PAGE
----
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States and Stem Cells

Growing role of states in funding embryonic stem cell research can challenge researchers

by Susan R. Morrissey
March 28, 2005 | A version of this story appeared in Volume 83, Issue 13

When it comes to finding funding for human embryonic stem cell (hESC) research, the National Institutes of Health—traditionally the primary funding source for biomedical research in the U.S.—may not be the place to look to first. Instead, a handful of states such as California and New Jersey are stepping up with their own funding mechanisms to support this research.

This influx of state funding, combined with private funding sources and limited federal funding, has created a complex labyrinth for researchers to navigate. To shed some light on this situation, researchers and university administrators gathered in Washington, D.C., on March 9 for an American Enterprise Institute-sponsored workshop focused on how states are becoming key players in the hESC field.

The genesis of this complex picture is a federal policy that only allows federal funding of research on hESC lines derived before Aug. 9, 2001. Of the initial 78 lines covered by this policy, only 22 lines are currently viable. In sharp contrast, the more than 150 lines derived since the policy was announced may not be studied with federal funds.

James F. Battey Jr., chair of the NIH Stem Cell Task Force, acknowledged that this policy is impacting the growth of the field, but he maintained that the current rate-limiting factor is the small pool of researchers working in this area. He pointed out that NIH spent nearly $25 million on hESC research in 2004 that went to support, among other things, 26 R01 (individual investigator) grants, six training grants, and two postdoctoral fellowships. In addition, NIH spent more than $200 million in nonembryonic stem cell research in 2004.

But other meeting presenters argued that NIH should be spending much more on this promising area. The small fraction of the NIH budget that goes to support work in this area "suggests that NIH is not putting a high priority on this research," said Wise Young, founding director of the W. M. Keck Center for Collaborative Neuroscience and chair of the cell biology and neuroscience department at Rutgers University, Piscataway, N.J. He noted that states have given this work high priority and that "they are putting their money where their mouth is."

Gearhart (right) discusses human embryonic stem cell research as Gulbrandsen (left) and David L. Gollaher, president and CEO of the California Healthcare Institute, look on.
Gearhart (right) discusses human embryonic stem cell research as Gulbrandsen (left) and David L. Gollaher, president and CEO of the California Healthcare Institute, look on.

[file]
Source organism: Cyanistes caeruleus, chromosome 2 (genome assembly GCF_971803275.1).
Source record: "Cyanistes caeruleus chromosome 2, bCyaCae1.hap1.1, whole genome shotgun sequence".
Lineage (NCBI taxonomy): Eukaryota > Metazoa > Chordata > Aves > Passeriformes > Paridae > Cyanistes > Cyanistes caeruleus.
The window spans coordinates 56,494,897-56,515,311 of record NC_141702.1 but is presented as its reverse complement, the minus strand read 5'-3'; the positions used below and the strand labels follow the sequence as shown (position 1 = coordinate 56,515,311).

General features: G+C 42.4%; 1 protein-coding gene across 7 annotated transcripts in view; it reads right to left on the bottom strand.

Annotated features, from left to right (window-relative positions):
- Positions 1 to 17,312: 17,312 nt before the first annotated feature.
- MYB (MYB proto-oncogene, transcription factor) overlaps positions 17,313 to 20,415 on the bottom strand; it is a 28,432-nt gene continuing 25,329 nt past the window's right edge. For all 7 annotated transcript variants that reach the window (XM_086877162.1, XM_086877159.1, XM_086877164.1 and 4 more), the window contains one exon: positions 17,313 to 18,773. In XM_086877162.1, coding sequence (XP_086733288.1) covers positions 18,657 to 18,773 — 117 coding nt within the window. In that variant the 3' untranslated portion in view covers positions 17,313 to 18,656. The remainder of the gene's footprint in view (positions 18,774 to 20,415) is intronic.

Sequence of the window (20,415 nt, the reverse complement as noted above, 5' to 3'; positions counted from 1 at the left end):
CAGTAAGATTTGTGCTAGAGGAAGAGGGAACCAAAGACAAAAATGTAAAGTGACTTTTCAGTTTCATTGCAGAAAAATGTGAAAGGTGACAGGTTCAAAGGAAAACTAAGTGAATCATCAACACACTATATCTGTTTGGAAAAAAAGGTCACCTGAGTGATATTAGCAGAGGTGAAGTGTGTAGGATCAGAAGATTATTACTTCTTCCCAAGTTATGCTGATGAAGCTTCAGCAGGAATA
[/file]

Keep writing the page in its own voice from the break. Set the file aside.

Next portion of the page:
IN FACT, Young predicts that state funding will continue to grow. "I believe that by 2006, state funding of stem cell research may exceed federal funding by an order of magnitude," he stated. This trend is not good for the country or hESC research, he warns, because it will concentrate this research in a few states.

Young also questions whether it's good public policy to allow states to address the issue "willy-nilly" because states don't have the experience in setting such policy. "We shouldn't have to reinvent this particular wheel," he said.

The best-case scenario, the presenters agreed, would be for the Administration to expand the federal policy and allow federal oversight of the growing field. Unfortunately, such a change is very unlikely.

"I think if the issue hadn't become politicized in the 2004 presidential campaign, President George W. Bush may have changed it," said Carl E. Gulbrandsen, managing director of the Wisconsin Alumni Research Foundation. Now, with the policy likely to remain as is for several years, states are set to play an increasingly important role.

One state at the forefront of this trend is California, which last year passed a $3 billion bond initiative to support stem cell research over the next 10 years. According to Gulbrandsen, the passage of such an initiative is a "glass half full" situation. He noted that while it is good for stem cell research and has helped spur Wisconsin Gov. James E. Doyle (D) to back the Wisconsin Institute for Discovery--which supports a breadth of biomedical research in the state, including stem cell work--the California initiative presents a challenge to other states to attract and retain talented faculty.

New Jersey is another state working to create a welcoming environment for hESC research. According to Young, the state has committed $150 million in 2005 for work in this area. There is also a bond initiative on the November ballot to provide $230 million over seven years for stem cell research. Other states such as Maryland and Massachusetts are also developing legislation related to stem cell research, presenters reported.

The growing state support of hESC research may also help keep some young talent inside the U.S. For example, John D. Gearhart, professor of biochemistry and molecular biology at Johns Hopkins University's Bloomberg School of Public Health, noted that prior to the California initiative, students who completed studies in his lab committed to postdocs outside the U.S. Now, students can look to states like California before looking abroad.

As states' role in this area grows, NIH's Battey expressed optimism that NIH funding can work synergistically with state funding. "We don't want a competitive relationship with states, but rather a complementary one," he said.



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